Every new form of entertainment and communication has its early adopters—the trailblazers who relish the challenges posed by a new format and the technophiles who are unafraid to explore cutting-edge tools. We recently partnered with such revolutionaries to bring virtual reality and 360° stock footage to the VideoBlocks library. Now that it’s available to the mass creative class, we spoke to a few of our expert partners to find out how VR is a game-changer for visual storytelling.
Since the start of his career, Mike Drachkovitch, VideoBlocks 360° video contributor and founder and CEO of Ovrture, has aimed to tell stories that “challenge the way we see others, our environment, and ultimately ourselves.” This drive led him to the world of virtual reality.
“VR expands our capacity to share the deeply immersive elements of a story—the parts that you really feel and remember,” says Drachkovitch. “I like how VR can really punch through your worldview and ignite your imagination.”
With his footage, Drachkovitch transports people into environments that are largely inaccessible but carry serious emotional weight, like a far-off historical site or inside a prison. For his first contributions to VideoBlocks, Drachkovitch is providing a 360° look at his home city: Los Angeles.
Drachkovitch shot this urban cityscape for the VideoBlocks Unlimited Library.
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Austin Mace and Ryan Thomas, the co-founders of SubVRsive, are also taking users home with their VideoBlocks VR videos. But in this case, home is Austin, Texas, and some of the footage immerses viewers in a world moving at time lapse speed.
“VR places you in the story and allows you to engage rather than just watch passively,” says Thomas.
“It is fundamentally different from other mediums,” adds Mace. “Virtual reality shares similarities to the birth of cinema and radio and is a tectonically new way to build empathy.”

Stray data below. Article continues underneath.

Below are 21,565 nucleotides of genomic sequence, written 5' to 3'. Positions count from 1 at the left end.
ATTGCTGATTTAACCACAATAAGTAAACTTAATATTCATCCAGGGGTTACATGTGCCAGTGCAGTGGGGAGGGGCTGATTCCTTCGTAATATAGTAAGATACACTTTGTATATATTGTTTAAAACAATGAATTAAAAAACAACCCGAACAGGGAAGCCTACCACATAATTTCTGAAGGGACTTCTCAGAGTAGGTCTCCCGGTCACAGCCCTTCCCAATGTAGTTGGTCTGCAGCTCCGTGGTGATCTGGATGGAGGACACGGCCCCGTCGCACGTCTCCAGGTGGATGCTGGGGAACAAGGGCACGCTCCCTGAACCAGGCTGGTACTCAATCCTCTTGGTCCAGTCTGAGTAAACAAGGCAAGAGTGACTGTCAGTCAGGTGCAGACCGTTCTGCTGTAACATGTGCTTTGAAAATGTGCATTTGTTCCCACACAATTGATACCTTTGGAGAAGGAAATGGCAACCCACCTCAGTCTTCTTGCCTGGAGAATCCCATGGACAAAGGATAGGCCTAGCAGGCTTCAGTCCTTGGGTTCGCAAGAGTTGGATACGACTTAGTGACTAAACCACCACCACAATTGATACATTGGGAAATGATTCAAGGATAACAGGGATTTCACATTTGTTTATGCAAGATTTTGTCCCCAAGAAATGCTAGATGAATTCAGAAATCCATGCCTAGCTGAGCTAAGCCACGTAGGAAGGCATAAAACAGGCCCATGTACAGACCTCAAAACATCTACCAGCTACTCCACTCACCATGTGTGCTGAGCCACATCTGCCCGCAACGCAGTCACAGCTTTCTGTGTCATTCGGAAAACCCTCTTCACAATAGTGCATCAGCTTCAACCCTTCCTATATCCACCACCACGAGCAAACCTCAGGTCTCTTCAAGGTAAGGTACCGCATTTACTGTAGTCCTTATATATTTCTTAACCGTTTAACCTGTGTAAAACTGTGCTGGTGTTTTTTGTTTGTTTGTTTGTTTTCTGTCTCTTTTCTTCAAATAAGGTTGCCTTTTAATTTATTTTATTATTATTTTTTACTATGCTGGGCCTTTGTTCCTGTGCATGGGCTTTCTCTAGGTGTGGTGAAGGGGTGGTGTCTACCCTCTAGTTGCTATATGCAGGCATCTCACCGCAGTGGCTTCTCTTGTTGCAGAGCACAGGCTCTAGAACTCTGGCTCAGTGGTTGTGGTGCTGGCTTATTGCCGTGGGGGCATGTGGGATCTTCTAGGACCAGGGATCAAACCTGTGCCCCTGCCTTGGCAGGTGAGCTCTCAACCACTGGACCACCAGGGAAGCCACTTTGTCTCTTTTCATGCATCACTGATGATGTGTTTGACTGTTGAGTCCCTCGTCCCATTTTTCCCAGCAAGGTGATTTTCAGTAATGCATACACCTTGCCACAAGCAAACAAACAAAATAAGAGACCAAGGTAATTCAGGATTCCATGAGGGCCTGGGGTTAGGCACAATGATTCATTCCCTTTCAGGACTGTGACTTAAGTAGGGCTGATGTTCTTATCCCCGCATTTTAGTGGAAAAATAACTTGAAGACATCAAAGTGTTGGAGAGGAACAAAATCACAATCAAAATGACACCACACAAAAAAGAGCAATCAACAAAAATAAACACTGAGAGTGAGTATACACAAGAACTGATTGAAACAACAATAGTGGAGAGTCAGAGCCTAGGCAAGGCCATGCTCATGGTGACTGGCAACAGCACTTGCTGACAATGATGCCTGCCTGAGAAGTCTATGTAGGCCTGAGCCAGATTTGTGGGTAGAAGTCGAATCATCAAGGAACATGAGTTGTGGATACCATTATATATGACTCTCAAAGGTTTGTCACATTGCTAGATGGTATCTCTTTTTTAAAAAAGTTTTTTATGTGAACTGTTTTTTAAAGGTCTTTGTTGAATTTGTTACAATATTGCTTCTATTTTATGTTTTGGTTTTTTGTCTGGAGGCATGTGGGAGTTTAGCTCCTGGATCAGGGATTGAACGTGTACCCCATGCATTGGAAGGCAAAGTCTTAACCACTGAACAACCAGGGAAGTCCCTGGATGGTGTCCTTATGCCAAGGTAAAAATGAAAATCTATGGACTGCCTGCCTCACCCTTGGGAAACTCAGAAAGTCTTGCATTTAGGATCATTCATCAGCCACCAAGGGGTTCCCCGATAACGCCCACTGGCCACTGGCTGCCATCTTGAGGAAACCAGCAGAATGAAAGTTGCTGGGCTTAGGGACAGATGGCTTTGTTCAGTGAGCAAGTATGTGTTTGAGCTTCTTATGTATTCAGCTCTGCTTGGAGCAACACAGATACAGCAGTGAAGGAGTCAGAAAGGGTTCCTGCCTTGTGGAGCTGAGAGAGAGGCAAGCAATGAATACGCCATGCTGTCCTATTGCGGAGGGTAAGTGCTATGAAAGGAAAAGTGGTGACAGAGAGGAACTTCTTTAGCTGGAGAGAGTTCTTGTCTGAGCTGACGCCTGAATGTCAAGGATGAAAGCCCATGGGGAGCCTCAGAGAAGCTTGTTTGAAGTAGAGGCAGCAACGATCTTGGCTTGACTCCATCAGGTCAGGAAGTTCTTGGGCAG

Mace discovered virtual reality when he was in college at Miami University studying to become a video game developer. He and Thomas were creating music videos on the side, and immediately recognized the potential for VR filmmaking. Since then, the pair have been pushing the boundaries of what’s possible with both cameras and post-production in order to make awesome 360° video content.
Everything about 360° video is experimental, including the equipment used to capture it.
Austin Mace works on a custom rig for a 360° shoot.
“We custom build and modify our own camera rigs for each project,” Drachkovitch explains. “This gives us the flexibility we need to deliver quality content, as there’s not a versatile one-size-fits-all camera solution on the market to date.”
Mace and Thomas also create unique rigs for shooting in 360°, and they recommend that other filmmakers also consider the specific needs of their project when deciding on gear.
“The type of rig one uses should be chosen as carefully as a cinematographer would choose a lens,” says Mace. “Does it need to be 3D or monoscopic? 180° or 360°? Cylindrical or fully spherical? Will your action be close or far away?”
Thomas and Mace use a few different camera systems depending on the application and the budget. They tend to shy away from the GoPro set-ups in favor of modified cameras with prime fisheye lenses as well as some solutions with large sensor digital cinema cameras. For those looking to try out 360° filmmaking without investing a lot of cash, they recommend the Ricoh Theta—though they caution that consumer options offer less flexibility.